With more than 200 telepresence rooms, CISCO says it is avoiding $100M in annual travel costs, and reducing greenhouse gas emissions from air travel by 10%. HP says air travel for offices with telepresence rooms is down 25%.
The paradox in "telepresence" is that it stimulates the richest form of human interaction: people talking to each other, face to face.
But, many agree that it is not a perfect substitute. You don't learn about other cultures with telepresence. You get things from being there, over breakfast and dinner, building relationships face-to-face.
Some years ago, I made a televised speech from San Diego to a conference in Australia. That could not compare with the level of personal interaction and enjoyment I achieved during my recent Australia trip. The travel time was about 14 hours each way.
But, the personal interaction was worth the journey.
As Travel Costs Rise, More Meetings Go Virtual:
Jim Pinto on Virtual Visits for the holidays:

woensdag 27 augustus 2008

Mercer's 2008 Cost of Living survey highlights

- Moscow is still the most expensive city for expatriates; Asunción in Paraguay is the cheapest
- European and Asian cities dominate the top 10
- Weakening of US dollar causes significant changes in rankings

Mercer's survey covers 143 cities across six continents and measures the comparative cost of over 200 items in each location, including housing, transport, food, clothing, household goods and entertainment. It is the world's most comprehensive cost of living survey and is used to help multinational companies and governments determine compensation allowances for their expatriate employees.

Top 5 cities - Asia Pacific
Tokyo, Japan (2nd)
Seoul, South Korea (5th)
Hong Kong, China (6th)
Osaka, Japan (11th)
Singapore, Singapore (13th)
The lowest ranking city in Asia was was Karachi, Pakistan (141st)

Top 5 cities - Americas
New York City, US (22nd)
São Paulo, Brazil (25th)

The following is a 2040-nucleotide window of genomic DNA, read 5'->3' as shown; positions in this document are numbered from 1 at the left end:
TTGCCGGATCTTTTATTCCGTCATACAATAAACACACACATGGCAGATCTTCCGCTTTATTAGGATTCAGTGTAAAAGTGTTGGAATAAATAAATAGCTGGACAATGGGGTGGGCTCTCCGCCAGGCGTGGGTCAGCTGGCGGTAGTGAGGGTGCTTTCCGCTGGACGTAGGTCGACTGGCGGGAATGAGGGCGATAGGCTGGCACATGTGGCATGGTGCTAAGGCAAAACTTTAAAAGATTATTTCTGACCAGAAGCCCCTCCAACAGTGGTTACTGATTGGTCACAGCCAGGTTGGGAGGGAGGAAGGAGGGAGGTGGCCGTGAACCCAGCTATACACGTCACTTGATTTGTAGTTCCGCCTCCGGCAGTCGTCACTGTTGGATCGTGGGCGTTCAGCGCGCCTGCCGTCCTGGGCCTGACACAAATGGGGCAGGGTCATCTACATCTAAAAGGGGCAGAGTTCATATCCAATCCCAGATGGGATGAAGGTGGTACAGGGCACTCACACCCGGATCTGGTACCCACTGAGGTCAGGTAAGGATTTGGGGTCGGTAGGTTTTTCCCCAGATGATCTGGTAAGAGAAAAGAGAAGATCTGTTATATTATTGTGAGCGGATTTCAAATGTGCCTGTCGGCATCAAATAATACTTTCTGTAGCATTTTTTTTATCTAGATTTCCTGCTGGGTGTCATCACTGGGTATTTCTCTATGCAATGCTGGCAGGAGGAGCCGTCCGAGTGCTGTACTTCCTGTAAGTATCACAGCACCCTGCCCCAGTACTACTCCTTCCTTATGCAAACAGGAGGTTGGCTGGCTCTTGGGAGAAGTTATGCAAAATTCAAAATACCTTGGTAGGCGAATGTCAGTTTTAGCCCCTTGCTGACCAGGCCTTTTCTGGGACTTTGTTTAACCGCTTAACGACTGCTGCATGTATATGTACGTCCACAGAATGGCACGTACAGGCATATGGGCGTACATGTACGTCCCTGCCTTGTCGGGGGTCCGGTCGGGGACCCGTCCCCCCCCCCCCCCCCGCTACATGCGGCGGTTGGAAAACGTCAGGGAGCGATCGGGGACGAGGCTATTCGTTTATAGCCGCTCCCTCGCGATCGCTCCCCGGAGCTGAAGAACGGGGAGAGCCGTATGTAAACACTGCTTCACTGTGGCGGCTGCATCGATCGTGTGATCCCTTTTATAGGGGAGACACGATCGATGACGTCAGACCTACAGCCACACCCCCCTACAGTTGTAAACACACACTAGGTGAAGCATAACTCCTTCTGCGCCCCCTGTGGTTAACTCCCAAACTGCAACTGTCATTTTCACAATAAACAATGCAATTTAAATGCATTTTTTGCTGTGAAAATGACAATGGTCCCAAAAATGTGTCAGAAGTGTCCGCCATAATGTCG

Rio de Janeiro, Brazil (31st)
Toronto, Canada (54th)
Los Angeles, US (55th)
The lowest ranking city in the Americas was Asunción, Paraguay (143rd)

Top 5 cities - Europe, Middle East & Africa
Moscow, Russia (1st)
London, UK (3rd)
Oslo, Norway (4th)
Copenhagen, Denmark (7th)
Geneva, Switzerland (8th)
The lowest ranking city from Europe, Middle East & Africa was Johannesburg, South Africa (140th)

Read the whole story >>

dinsdag 26 augustus 2008

Wordle - Beautiful Word Clouds

Click here for a bigger picture Picture on the right is created with Wordle.
Input was this blog. In their own words:

Wordle is a toy for generating “word clouds” from text that you provide. The clouds give greater prominence to words that appear more frequently in the source text. You can tweak your clouds with different fonts, layouts, and color schemes. The images you create with Wordle are yours to use however you like. You can print them out, or save them to the Wordle gallery to share with your friends.

Gives very nice impression what it is all about. E.g. you can use it on your own c.v. and include this at the beginning of your c.v.

Motion-powered phone charger sashays in

M2E Power's charger, powered by human motion. (Credit: M2E Power)

Ary's Note: Power charging seems a very popular issue! CNet News August 24, 2008
M2E Power, a company formed last year to charge electronic gadgets with human motion, has reported back that its system actually works.
Next year it expects to release a charger that can harvest enough motion from walking to replenish cell phones or other small gadgets, like GPS devices.
It says that six hours of cumulative motion can add 30 to 60 minutes of talk time to a cell phone.
The idea is to place the charger inside a purse or backpack and let it charge in the background, said Regan Rowe, director of business development at the company. When fully charged, M2E Power's device stores enough to recharge a phone at a speed comparable to an AC outlet.
Inside is a lithium ion battery and a series of coils and magnets. When it moves, an electromagnetic field forms around the coils to generate electricity.
The technology, developed in part at Boise State University, optimizes that field to match the slow frequency of human motion and draw a usable current.
The charger unit can be charged by an AC wall socket as well. M2E Power has had discussions with cell phone manufacturers to build the generator directly into a phone.
"Handset manufacturers are under pressure to deal with electronic waste issues and show they are looking for more sustainable practices," Rowe said. "We've seen a lot of interest in this as the wave of the future."